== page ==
So I ordered Snow Leopard and installed it a couple of days ago. Snow Leopard got rid of a bunch of useless drivers that were cluttering up my hard drive. Unfortunately, it also got rid of the print driver that I was using for my HP printer. So I go online to download the driver and find out that the old driver no longer works on Snow Leopard. I quickly find my only option to get my printer working is a Linux work around. WTF? I’ve never done anything like that before.

But, what the heck, I’ve gone this far in my “tune-up” process. I might as well go all the way. So I take a deep breath and open the terminal. I type in all sorts of commands, as per the instructions, unplug and plug in my printer, and it works.

So I guess the point of this blog post, besides boring you to death, is to show that all that newfangled computer mumbo jumbo is not as difficult as some make it out to be. I just ordered a new hard drive as a surprise Christmas gift for my sister and brother-in-law, and I will install it for them. If you have computer problems (hardware or software), Google is your friend. Don’t be afraid to put your geek skills to the test.

You know that feeling you get when you read the final words of the last line in a really good novel or when the credits start rolling at the end of an awesome movie?

There are many ways to describe that feeling. Sometimes you don’t want the story to end, you yearn to stay in this fictional world for just a little longer. Sometimes you don’t really want to stay in this world, sometimes you’re just left with the sense that you will be forever changed by what you have just read or seen. Sometimes it’s something else you can’t really put into words, you just know that you loved it.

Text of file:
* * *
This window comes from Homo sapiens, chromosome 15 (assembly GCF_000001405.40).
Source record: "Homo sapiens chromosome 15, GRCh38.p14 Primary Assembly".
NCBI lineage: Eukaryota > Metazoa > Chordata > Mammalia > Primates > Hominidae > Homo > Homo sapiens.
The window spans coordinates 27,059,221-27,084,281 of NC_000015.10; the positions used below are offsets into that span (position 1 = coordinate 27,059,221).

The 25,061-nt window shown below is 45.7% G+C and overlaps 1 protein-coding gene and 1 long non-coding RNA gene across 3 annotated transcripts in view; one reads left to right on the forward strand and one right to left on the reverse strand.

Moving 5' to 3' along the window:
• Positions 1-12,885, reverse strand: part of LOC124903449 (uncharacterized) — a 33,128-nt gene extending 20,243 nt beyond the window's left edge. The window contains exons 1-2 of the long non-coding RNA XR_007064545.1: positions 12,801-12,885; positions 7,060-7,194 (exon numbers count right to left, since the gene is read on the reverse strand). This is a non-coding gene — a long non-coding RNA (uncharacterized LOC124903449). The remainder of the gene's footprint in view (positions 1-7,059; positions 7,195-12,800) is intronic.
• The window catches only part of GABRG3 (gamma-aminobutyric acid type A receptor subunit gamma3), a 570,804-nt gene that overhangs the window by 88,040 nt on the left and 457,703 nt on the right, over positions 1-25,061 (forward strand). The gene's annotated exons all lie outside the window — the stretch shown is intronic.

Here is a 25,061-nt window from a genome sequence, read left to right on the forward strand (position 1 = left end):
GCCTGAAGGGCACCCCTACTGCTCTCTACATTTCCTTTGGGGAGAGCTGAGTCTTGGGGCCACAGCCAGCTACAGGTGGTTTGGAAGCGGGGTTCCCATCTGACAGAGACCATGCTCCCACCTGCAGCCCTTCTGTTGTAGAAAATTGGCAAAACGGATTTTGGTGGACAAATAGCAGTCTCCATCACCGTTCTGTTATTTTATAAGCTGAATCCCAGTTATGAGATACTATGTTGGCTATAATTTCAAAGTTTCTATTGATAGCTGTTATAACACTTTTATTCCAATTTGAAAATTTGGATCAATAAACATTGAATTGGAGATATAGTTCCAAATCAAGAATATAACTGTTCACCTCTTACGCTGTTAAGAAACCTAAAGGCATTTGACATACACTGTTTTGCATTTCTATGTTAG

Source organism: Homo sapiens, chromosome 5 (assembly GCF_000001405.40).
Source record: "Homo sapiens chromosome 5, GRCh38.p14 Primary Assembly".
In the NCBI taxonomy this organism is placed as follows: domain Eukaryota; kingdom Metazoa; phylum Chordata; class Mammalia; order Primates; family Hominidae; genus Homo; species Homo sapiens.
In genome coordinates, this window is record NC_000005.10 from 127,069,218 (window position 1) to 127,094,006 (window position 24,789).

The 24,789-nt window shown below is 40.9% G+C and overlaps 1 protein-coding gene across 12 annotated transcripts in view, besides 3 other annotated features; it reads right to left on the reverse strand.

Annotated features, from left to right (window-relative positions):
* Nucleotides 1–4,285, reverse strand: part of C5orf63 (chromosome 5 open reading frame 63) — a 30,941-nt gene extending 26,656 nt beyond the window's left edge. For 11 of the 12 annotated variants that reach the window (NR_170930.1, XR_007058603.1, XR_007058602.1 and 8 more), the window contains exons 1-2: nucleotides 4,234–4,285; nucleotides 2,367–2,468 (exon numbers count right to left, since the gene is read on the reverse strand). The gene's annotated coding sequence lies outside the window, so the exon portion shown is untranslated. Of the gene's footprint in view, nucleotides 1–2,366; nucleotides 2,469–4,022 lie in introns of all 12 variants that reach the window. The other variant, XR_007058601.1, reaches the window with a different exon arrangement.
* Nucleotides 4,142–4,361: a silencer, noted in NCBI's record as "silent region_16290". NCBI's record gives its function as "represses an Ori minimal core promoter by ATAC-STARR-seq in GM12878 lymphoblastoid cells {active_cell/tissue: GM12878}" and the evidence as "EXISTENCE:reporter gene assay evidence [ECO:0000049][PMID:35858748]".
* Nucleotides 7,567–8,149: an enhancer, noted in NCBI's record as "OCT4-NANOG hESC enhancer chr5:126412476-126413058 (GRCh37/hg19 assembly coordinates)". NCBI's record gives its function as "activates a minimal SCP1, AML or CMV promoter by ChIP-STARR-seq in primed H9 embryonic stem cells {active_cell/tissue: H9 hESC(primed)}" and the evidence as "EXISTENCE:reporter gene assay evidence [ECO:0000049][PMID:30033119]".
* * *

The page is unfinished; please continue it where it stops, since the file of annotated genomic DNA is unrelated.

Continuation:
Well, for me there is a definitive word to describe this feeling: haunted.

When I come to the end of a story and I feel totally enamored with either the story, characters, or setting, or all three, it is most often because the story has left me feeling haunted. There are exactly three things that leave me feeling haunted: a mystery, an idea, or an emotion.

The Mystery

When a story ends leaving some piece of information withheld, some mystery unexplained, I am more likely to feel affected (or haunted) by the story. One of my favorite movies is Waking the Dead, an independent film starring Billy Crudup and Jennifer Connelly. SPOILER ALERT: When the credits roll, the viewer is left wondering whether or not Jennifer Connelly’s character is alive or dead. Most of the movie is spent watching Billy Crudup’s character, Fielding, suffer with this mystery. When the movie ends without a definitive answer to this question, it leaves the viewer feeling almost as haunted as Fielding.